DENVER – One of the conference sessions, given by Craig M. Croner, administrative services manager for the City of Boise, Idaho, discussed the topic of how fleet managers can justify providing in-house preventive maintenance (PM) services to managers and other stakeholders in a government organization.
To start, Croner said that in today’s environment, fleet managers are often questioned about their PM rates for services, such as oil changes, primarily when other government administrators compare fleet’s rates to those of private-sector, retail auto repair businesses (i.e. the $19.95 oil change). Croner said his previous experience in the private sector gave him insight into the concept of a “loss leader,” a low-cost offering that entices customers so a company can sell them other products or services at higher prices, thereby compensating for the low-priced offering that draws customers in.
In Croner’s case, he was able to successfully defend his fleet maintenance organization’s fee structure by breaking down, in detail, what specific services the fleet budget goes to, including outsourced/sublet aspects of the budget. He provided detailed cost data on administrative costs, labor, parts, fuel administration, and vendor/sublet costs.
Croner’s analysis found that the total amount of money discussed for basic PM services, such as oil changes for light-duty vehicles, the type of vehicles that outside service providers in the area could service, was a very small percentage of the total fleet budget. Total savings from outsourcing oil changes would have been less than 1% of a $2.8 million budget, his analysis found.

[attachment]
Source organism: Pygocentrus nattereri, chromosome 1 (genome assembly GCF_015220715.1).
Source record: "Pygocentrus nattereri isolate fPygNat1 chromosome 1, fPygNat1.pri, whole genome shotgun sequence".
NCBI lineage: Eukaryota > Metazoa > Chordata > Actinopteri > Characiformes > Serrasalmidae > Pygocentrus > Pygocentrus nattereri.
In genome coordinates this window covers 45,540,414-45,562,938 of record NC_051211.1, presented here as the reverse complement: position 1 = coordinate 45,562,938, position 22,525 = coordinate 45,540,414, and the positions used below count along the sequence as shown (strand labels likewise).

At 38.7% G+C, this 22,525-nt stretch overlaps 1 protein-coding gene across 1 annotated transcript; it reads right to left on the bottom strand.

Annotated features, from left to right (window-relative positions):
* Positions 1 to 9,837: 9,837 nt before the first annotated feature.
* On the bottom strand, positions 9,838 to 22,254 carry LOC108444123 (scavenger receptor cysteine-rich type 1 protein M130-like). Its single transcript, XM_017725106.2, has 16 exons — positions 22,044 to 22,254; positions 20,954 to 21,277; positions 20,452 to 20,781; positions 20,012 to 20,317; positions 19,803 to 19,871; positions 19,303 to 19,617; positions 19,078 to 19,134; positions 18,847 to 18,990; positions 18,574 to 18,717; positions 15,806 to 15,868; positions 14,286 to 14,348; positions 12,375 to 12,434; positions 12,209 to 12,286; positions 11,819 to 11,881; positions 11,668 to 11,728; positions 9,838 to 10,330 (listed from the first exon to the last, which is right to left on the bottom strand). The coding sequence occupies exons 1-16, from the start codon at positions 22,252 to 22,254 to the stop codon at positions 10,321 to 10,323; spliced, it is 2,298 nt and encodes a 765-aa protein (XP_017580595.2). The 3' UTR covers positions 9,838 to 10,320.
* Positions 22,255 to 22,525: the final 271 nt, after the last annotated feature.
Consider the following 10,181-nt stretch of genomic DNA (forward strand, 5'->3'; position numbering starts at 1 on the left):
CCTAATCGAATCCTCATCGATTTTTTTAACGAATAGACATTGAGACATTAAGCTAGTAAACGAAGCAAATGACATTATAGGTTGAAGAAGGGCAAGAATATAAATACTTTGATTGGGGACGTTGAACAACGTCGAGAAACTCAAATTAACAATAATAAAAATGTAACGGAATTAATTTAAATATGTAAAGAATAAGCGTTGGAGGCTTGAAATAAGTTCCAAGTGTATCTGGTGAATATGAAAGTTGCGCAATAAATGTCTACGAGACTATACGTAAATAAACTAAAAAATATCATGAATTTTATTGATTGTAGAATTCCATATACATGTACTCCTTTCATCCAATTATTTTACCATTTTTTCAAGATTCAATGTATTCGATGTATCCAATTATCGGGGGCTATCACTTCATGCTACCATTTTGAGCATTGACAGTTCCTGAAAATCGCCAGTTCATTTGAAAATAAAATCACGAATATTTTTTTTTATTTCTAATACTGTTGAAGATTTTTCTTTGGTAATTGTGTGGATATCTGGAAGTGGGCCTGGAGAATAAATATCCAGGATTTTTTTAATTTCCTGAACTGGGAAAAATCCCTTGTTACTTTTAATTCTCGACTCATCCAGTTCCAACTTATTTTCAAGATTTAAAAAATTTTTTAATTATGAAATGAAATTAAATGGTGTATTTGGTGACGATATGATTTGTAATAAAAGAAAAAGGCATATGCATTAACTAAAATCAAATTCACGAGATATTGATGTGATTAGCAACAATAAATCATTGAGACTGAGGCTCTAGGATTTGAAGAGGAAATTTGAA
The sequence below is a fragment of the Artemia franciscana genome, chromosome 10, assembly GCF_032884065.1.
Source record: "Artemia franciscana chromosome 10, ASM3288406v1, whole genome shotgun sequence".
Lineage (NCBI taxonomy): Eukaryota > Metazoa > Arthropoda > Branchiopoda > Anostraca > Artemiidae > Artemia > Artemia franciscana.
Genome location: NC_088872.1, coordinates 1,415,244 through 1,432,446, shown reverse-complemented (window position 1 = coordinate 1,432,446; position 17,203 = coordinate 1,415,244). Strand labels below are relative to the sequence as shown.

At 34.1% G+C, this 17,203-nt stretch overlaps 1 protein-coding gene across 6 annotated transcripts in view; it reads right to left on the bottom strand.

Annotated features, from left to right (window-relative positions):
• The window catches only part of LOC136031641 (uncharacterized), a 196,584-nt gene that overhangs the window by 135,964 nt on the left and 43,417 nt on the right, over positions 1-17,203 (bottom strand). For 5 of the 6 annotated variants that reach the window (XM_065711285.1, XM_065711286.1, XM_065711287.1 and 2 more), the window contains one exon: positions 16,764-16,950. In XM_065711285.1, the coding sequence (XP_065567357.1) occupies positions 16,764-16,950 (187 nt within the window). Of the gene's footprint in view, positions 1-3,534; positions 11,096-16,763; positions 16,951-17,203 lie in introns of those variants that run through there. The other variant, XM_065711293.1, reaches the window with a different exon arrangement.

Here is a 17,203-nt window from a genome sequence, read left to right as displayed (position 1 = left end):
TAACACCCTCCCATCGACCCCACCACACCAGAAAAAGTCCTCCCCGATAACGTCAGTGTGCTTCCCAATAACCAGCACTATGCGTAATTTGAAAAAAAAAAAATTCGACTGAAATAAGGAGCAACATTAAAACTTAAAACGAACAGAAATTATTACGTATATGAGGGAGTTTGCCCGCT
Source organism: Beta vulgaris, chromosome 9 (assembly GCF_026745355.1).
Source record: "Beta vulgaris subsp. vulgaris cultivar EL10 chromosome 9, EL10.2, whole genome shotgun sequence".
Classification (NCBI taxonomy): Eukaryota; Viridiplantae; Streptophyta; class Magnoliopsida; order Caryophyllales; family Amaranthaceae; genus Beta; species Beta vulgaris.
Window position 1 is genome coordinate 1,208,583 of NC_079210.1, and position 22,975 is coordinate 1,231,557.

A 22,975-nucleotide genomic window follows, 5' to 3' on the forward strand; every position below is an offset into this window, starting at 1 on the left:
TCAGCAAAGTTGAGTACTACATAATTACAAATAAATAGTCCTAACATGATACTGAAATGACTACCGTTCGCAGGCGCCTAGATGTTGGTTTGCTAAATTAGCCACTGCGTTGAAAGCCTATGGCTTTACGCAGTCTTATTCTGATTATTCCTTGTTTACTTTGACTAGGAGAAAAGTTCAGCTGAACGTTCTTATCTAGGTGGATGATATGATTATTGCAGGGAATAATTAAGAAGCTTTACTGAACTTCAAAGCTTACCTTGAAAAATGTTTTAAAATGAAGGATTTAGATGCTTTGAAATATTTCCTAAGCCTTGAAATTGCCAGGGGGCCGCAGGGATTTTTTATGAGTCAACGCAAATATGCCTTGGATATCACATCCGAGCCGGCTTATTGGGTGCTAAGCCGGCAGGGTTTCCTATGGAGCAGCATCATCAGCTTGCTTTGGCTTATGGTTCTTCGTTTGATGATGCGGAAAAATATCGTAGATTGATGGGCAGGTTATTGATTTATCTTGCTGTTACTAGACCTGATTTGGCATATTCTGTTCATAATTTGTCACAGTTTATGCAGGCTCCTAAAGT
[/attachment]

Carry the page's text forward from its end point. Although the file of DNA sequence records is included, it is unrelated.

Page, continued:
He also used the loss leader concept to explain that when looking at other services private-sector auto repair providers offer, many of their more involved services aside from oil changes cost more than the in-house rate that Croner’s organization provides. He also detailed the wide range of services that his organization provides above and beyond what outside providers offer. His presentation detailed a breakdown of the types of vehicles Croner’s organization services, for example the large number of specialized vehicles that local private auto repair organizations wouldn’t normally maintain and repair (fire and police assets, off-road equipment, etc).
When working with other administrators in the City, however, Croner said he took an approach where he demonstrated that he was willing to outsource services that made sense, and that his organization was already doing this in areas in specific areas (outsourcing services was already 56% of his fleet budget). Croner said outsourcing allowed him to shift labor hours to the shop floor and provide even better, more cost-effective services in the areas where his team has expertise, for example maintaining the large number of specialized vehicles in the fleet.
He also discussed with administrators and stakeholders other areas where his fleet organization could work to save its in-house customers more money, thereby showing an attitude of being willing to work with other administrators and stakeholders instead of becoming defensive.
By Greg Basich
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